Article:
Photo collage of boy working with laptop computer.
F. Sheehan for Education Week / Getty
Classroom Technology Building AI Literacy: What One District Has Learned
Alyson Klein, May 10, 2023
4 min read

3. Can AI help diverse learners?

Some teachers have found uses for ChatGPT and similar tools that help diverse learners with their assignments. For example, teachers can use ChatGPT to reduce Lexile levels—the measure for how difficult a text is—for English learners. Special education teachers are already using AI to minimize paperwork and generate individualized education programs, or IEPs.

However, teachers need to remember that generative AI tools can spit out biased or incorrect information. Researchers also found that some AI cheating-detector tools incorrectly flagged writing by non-native English learners as being AI-generated.

In addition, special education services often include sensitive information that would be risky or potentially even illegal to share on a publicly accessible AI platform that absorbs all the data it receives.

4. What is the best way to pursue professional development on this topic?

To get educators more comfortable with AI, they need time to use the technology as teachers and as learners, time to try different approaches with students, and opportunities to collaborate with colleagues and talk about what works and what doesn’t, according to experts. Teacher-preparation programs can also start to lay a foundational understanding of AI and start cultivating skills for effectively harnessing those tools so by the time teachers get in the classroom, they are ready to integrate AI into students’ learning experiences.

5. What policies have districts put into place to address AI use in classrooms?

Most districts still haven’t set clear policies or guidelines about the proper use of AI tools in the classroom. Just two states, California and Oregon, have provided official AI guidance to schools, according to an analysis by the Center on Reinventing Public Education at Arizona State University. Part of the reason for that could be that the technology is changing so quickly and educators fear policies they set will be outdated not long after they’re released.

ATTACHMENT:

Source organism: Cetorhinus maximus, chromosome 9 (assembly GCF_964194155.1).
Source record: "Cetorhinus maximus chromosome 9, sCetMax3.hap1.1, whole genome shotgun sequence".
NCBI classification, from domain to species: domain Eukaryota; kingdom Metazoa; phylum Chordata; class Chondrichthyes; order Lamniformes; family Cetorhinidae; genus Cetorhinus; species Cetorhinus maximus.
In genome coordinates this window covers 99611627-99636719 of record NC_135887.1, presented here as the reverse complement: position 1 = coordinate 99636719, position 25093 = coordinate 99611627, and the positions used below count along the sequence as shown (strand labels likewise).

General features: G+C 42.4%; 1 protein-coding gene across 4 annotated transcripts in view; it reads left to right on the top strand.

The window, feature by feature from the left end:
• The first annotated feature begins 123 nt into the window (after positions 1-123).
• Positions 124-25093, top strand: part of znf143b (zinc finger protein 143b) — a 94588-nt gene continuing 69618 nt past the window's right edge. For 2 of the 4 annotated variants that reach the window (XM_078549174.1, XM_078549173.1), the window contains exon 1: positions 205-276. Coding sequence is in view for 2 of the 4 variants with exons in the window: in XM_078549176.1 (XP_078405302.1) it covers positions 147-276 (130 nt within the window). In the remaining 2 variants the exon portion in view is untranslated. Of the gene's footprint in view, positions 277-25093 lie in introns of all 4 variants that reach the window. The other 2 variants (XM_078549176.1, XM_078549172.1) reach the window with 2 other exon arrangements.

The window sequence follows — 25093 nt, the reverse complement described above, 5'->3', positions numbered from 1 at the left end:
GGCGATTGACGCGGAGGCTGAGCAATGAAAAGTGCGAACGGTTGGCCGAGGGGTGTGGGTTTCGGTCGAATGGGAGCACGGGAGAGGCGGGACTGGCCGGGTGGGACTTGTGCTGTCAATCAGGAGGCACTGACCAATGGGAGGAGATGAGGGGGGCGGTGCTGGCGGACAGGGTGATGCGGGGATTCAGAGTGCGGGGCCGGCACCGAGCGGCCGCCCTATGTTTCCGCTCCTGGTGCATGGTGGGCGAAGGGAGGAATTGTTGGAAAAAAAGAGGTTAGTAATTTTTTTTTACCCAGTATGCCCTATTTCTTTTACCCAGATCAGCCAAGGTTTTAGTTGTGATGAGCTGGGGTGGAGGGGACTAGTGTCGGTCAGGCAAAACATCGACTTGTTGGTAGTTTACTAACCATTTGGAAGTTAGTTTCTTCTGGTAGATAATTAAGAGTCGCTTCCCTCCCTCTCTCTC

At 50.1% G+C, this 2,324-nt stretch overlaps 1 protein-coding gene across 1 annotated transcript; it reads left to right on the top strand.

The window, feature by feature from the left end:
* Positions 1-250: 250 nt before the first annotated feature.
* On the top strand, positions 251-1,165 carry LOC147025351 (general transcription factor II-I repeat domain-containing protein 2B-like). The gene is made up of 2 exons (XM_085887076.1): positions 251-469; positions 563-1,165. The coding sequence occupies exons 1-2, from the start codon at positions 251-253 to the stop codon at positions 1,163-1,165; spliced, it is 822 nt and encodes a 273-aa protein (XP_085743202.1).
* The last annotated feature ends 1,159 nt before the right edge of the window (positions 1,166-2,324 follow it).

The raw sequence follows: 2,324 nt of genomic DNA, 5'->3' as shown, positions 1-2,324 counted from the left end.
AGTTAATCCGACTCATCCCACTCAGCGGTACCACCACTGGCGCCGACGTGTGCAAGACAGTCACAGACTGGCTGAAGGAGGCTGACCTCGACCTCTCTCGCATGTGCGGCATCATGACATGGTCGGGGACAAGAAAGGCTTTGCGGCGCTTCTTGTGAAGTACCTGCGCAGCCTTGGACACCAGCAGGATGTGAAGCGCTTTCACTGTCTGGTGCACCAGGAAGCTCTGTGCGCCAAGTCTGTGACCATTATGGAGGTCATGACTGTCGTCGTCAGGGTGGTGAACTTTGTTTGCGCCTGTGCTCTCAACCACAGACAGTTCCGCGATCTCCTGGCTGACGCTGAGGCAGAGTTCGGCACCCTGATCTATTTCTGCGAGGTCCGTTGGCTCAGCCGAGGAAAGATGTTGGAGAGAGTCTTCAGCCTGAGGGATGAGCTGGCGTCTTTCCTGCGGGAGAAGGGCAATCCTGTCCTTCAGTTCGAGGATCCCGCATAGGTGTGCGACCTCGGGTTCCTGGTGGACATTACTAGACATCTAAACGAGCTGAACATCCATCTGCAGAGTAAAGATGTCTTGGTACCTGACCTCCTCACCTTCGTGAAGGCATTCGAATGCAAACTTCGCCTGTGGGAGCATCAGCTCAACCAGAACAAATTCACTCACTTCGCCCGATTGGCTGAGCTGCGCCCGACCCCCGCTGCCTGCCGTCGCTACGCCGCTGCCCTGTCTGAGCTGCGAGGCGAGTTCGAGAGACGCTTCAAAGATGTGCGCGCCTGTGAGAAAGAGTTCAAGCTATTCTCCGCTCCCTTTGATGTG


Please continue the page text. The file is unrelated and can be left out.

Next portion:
When crafting AI-use guidelines, two major issues to address include ensuring teachers understand AI’s strengths and weaknesses and keeping student data safe, educators say. Guidelines should also address student academic integrity, which is one of teachers’ major concerns.

Several education organizations have created checklists and guidelines for districts to use as they craft policies around generative AI. Generative AI Readiness Checklist from the Consortium for School Networking and the Council of the Great City Schools and AI Guidance For Schools Toolkit from the Teach AI initiative are two examples.

During this process, it’s important to include teachers, students, and parents, as they might come up with questions and challenges that district leaders might not think of, experts say.

See Also

Illustration of stylized teacher student relationship with AI represented between them as layered screens.
Traci Daberko for Education Week